and is expecting absolute position control (which a stepper motor cannot give without an absolute
encoder added).

What you have said is right. For feed back, I would purchase a stepper with an encoder on it. They are becoming increasingly more popular.

weldsmith: What you have said is right. For feed back, I would purchase a stepper with an encoder on it.

To enable the system to act like a hobby servo it would need to be an absolute position encoder , and they tend to be expensive.

...R

Though some of the hall effect encoder chips are reasonable low-resolution absolute encoders. Surface mount though, and you need a particular magnet for them

MarkT: Though some of the hall effect encoder chips are reasonable low-resolution absolute encoders. Surface mount though, and you need a particular magnet for them

Interesting. Do you have a link with more details?

...R

Here is an example of a cheap motor and encoder. Us digital encoders can be purchased surplus for around $20.00.

http://www.ebay.com/itm/Cetronic-DN7122-A-Nema-Stepper-Motor-Optical-Position-Sensing-/332255416769?hash=item4d5bf751c1:g:gTwAAOSwSypY9l3P

weldsmith:
Here is an example of a cheap motor and encoder.

It does not seem to be an absolute position encoder.

…R

Robin,

Yes. I am assuming that the OP Just wants feed back capability. Any encoder can provide position. However, it will not program exactly like a hobby servo but can be programmed to behave like one.

Dave.

weldsmith: However, it will not program exactly like a hobby servo but can be programmed to behave like one.

I don't think it can.

If I move the arm of a hobby servo when it is depowered it will know the new position when it is next powered up. That is only possible with an absolute position encoder.

NOTE that I am NOT saying that the Arduino will know the new position of the servo. But if I had moved it to 132 degrees and the Arduino told it to move to 90 degrees it would know what to do.

...R

Robin,

I was not thinking in terms of powering it down. However an incremental encoder with a Z channel could perform similarly. Use the Z channel to reference the motor and then move to your desired position. If you had just A and B channels a hard stop would work as well. Use the hard stop as the reference.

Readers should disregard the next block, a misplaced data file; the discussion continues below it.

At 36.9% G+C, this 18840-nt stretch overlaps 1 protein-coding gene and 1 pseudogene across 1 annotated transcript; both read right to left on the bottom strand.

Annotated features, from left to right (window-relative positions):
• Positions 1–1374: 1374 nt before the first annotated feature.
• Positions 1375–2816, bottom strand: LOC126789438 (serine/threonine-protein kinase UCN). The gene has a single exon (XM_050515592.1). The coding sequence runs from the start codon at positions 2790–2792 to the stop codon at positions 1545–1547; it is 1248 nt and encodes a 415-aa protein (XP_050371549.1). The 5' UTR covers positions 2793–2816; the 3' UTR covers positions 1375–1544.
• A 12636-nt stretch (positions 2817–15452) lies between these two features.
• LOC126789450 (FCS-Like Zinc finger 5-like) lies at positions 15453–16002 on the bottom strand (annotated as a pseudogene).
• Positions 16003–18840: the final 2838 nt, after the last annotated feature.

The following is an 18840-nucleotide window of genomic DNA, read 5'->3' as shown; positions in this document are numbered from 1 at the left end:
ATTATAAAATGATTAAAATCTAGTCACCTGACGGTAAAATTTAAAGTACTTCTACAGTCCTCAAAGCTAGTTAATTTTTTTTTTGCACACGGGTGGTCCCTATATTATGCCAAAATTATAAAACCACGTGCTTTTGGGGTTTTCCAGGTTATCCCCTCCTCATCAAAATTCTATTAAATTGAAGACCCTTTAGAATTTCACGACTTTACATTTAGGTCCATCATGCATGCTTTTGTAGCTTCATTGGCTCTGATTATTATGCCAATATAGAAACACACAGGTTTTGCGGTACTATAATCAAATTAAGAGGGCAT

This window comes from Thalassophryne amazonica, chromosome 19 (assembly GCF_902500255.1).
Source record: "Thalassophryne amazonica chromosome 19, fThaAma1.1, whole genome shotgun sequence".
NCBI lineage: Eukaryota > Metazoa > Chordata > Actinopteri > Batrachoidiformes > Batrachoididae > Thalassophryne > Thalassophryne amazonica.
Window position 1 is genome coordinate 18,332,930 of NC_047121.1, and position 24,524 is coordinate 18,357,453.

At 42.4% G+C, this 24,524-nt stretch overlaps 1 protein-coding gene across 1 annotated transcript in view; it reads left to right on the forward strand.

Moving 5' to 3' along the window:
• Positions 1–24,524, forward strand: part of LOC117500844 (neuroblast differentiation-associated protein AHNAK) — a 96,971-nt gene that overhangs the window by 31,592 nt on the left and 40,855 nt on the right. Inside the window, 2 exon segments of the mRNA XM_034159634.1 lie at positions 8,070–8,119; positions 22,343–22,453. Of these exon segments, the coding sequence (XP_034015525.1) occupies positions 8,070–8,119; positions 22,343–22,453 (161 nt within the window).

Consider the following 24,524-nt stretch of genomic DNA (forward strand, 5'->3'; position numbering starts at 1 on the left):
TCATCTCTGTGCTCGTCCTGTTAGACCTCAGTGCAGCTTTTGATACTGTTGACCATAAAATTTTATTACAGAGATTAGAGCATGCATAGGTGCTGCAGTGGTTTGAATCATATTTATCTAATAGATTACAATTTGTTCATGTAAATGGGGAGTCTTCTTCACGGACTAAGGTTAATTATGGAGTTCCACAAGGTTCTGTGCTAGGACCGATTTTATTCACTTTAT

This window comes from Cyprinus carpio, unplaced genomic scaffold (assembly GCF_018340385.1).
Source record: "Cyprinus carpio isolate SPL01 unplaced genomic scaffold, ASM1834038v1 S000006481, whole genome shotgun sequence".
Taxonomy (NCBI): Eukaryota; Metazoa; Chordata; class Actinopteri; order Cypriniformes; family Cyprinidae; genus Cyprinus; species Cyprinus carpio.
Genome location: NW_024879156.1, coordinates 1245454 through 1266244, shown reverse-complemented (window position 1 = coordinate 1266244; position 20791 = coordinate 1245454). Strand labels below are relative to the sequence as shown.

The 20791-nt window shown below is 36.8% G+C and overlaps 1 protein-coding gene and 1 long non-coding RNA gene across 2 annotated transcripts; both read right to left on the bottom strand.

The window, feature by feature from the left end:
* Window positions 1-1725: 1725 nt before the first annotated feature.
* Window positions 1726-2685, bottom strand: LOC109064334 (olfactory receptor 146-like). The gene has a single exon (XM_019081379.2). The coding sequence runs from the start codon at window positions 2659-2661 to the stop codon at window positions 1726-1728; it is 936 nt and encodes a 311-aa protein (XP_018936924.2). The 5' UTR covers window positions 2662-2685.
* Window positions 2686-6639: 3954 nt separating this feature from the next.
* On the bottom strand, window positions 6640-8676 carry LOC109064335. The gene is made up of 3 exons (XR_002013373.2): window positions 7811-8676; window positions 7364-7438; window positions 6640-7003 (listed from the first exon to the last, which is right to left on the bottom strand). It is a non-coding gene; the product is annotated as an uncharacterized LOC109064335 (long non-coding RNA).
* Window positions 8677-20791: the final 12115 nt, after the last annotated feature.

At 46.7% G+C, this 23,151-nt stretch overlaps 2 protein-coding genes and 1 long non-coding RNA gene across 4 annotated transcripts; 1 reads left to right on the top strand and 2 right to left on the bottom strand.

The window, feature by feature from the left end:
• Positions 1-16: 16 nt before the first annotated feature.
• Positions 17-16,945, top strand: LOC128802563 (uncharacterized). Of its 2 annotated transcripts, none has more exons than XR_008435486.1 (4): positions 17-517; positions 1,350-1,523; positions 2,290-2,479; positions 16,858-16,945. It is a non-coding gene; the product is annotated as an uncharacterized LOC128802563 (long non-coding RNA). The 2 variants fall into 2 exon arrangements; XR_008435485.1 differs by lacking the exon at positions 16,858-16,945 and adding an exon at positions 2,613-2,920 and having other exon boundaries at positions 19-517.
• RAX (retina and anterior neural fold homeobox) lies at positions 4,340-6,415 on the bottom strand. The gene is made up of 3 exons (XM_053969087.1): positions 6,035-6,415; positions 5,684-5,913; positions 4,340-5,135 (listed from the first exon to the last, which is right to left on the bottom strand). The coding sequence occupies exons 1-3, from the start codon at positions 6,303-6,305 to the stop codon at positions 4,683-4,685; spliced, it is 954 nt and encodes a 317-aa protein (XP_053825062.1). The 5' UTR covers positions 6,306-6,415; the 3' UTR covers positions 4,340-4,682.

Dave

This is all a bit pointless as we seem to have lost the OP.

Just out of curiosity what is "an incremental encoder with a Z channel"? Do you have a link to a typical datasheet?

...R

This is generic, This Quadrature incremental encoder is the same as most that you will see. I use this type because you can use the Z channel to reference a motors angle. US digital is one of the cheaper US made encoders. However, I try to buy new surplus. I have found 10 of them for 15.00 each.

Dave.

http://ww1.microchip.com/downloads/en/DeviceDoc/70208C.pdf

As far as I can see the encoder in that datasheet has an extra slot once per revolution that can be use to re-establish the position. But that does not function at all in the same way as the position potentiometer in a hobby servo.

Unless the encoder is rotated far enough (in the worst case, almost 360 degrees) the extra slot won't produce a pulse.

...R

That is correct.

I did mention that a stepper can be programmed similarly to a hobby servo. In one of my applications I position the reference channel in a convenient location so the motor is where I want it after it references. (maybe like 90 deg. on a servo) When it finds its reference I now know where it is. Now I can tell it to go to the angle I want it to.

Dave